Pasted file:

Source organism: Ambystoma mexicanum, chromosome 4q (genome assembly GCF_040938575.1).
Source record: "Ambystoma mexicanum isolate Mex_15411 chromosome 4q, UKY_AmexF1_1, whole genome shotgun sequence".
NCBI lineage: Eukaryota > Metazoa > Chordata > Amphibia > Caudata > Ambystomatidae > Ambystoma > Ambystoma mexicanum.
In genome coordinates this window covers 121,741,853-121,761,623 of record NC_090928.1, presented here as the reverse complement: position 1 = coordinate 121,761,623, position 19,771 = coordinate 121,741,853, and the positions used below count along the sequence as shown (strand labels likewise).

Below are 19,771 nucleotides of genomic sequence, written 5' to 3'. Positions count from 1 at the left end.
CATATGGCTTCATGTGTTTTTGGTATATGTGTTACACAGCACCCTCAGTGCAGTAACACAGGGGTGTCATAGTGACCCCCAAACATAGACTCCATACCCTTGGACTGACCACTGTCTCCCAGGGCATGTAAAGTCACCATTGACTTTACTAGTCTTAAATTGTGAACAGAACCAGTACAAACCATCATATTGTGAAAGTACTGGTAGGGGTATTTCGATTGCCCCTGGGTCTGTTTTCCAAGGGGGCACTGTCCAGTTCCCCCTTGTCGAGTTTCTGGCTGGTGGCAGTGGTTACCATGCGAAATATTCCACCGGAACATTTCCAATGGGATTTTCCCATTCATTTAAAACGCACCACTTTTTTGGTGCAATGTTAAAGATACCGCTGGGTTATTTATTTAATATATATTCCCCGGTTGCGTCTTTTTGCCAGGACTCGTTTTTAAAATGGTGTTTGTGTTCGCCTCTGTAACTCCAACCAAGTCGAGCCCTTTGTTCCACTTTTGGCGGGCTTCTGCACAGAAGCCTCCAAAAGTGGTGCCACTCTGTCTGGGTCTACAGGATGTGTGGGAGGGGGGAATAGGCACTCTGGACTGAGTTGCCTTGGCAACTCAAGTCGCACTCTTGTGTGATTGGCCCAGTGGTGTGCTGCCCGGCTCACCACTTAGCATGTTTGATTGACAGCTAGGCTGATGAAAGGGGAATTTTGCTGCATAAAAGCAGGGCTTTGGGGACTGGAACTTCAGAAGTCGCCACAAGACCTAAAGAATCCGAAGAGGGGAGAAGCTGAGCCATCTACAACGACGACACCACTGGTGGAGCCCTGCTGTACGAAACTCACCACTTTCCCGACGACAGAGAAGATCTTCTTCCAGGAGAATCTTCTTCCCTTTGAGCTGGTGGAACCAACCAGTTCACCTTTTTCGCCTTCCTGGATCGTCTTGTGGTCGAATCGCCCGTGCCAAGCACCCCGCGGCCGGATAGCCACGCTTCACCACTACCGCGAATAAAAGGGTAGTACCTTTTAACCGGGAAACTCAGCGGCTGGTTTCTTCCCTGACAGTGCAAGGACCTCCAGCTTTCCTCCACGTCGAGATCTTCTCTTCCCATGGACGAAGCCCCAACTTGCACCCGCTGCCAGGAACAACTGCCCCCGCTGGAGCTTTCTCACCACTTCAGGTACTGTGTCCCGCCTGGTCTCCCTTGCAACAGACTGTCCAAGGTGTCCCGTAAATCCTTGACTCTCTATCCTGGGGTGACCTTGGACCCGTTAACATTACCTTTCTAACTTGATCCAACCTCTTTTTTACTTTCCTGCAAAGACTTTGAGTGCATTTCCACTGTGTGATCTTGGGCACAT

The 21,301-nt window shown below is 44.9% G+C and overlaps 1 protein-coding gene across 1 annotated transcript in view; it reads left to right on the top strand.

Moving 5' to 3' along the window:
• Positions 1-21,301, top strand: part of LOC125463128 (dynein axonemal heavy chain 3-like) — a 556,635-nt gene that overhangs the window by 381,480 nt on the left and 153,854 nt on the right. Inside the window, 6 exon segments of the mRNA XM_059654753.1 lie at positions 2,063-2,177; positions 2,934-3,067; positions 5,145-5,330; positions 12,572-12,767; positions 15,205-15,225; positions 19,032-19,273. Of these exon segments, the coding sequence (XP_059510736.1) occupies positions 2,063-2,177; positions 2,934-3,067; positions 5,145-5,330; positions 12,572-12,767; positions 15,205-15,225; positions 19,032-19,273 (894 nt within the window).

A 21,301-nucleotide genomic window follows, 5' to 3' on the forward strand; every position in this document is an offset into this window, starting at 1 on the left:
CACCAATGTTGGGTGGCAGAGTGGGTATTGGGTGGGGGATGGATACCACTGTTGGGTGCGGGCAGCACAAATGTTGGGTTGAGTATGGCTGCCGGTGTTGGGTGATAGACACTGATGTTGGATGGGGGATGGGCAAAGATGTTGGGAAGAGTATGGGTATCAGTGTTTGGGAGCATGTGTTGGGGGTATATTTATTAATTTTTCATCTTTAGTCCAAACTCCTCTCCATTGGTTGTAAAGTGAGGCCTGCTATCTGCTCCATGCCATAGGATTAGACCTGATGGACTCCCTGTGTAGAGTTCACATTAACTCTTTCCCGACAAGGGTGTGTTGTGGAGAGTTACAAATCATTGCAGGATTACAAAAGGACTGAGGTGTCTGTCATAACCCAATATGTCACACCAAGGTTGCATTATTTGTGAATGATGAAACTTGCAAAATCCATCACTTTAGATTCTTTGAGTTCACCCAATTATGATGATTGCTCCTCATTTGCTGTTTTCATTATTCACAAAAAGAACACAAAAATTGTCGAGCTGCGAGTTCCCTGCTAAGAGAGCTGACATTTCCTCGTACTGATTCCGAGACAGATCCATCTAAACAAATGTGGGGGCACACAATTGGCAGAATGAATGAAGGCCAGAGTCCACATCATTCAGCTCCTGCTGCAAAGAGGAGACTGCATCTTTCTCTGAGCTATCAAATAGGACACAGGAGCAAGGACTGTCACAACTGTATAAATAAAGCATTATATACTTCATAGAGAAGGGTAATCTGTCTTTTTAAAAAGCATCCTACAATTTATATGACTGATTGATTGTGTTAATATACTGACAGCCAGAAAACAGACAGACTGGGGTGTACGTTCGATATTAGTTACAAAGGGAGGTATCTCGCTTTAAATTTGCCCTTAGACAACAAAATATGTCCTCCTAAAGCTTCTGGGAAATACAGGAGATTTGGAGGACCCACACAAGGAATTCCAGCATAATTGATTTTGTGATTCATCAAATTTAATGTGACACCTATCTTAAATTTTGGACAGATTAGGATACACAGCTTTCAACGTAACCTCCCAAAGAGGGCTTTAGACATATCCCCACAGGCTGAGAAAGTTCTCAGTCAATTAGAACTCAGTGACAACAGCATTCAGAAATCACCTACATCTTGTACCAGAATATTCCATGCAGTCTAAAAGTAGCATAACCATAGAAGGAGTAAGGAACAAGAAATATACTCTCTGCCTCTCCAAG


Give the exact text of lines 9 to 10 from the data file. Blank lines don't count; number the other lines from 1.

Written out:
• Positions 1-21,301, top strand: part of LOC125463128 (dynein axonemal heavy chain 3-like) — a 556,635-nt gene that overhangs the window by 381,480 nt on the left and 153,854 nt on the right. Inside the window, 6 exon segments of the mRNA XM_059654753.1 lie at positions 2,063-2,177; positions 2,934-3,067; positions 5,145-5,330; positions 12,572-12,767; positions 15,205-15,225; positions 19,032-19,273. Of these exon segments, the coding sequence (XP_059510736.1) occupies positions 2,063-2,177; positions 2,934-3,067; positions 5,145-5,330; positions 12,572-12,767; positions 15,205-15,225; positions 19,032-19,273 (894 nt within the window).

A 21,301-nucleotide genomic window follows, 5' to 3' on the forward strand; every position in this document is an offset into this window, starting at 1 on the left: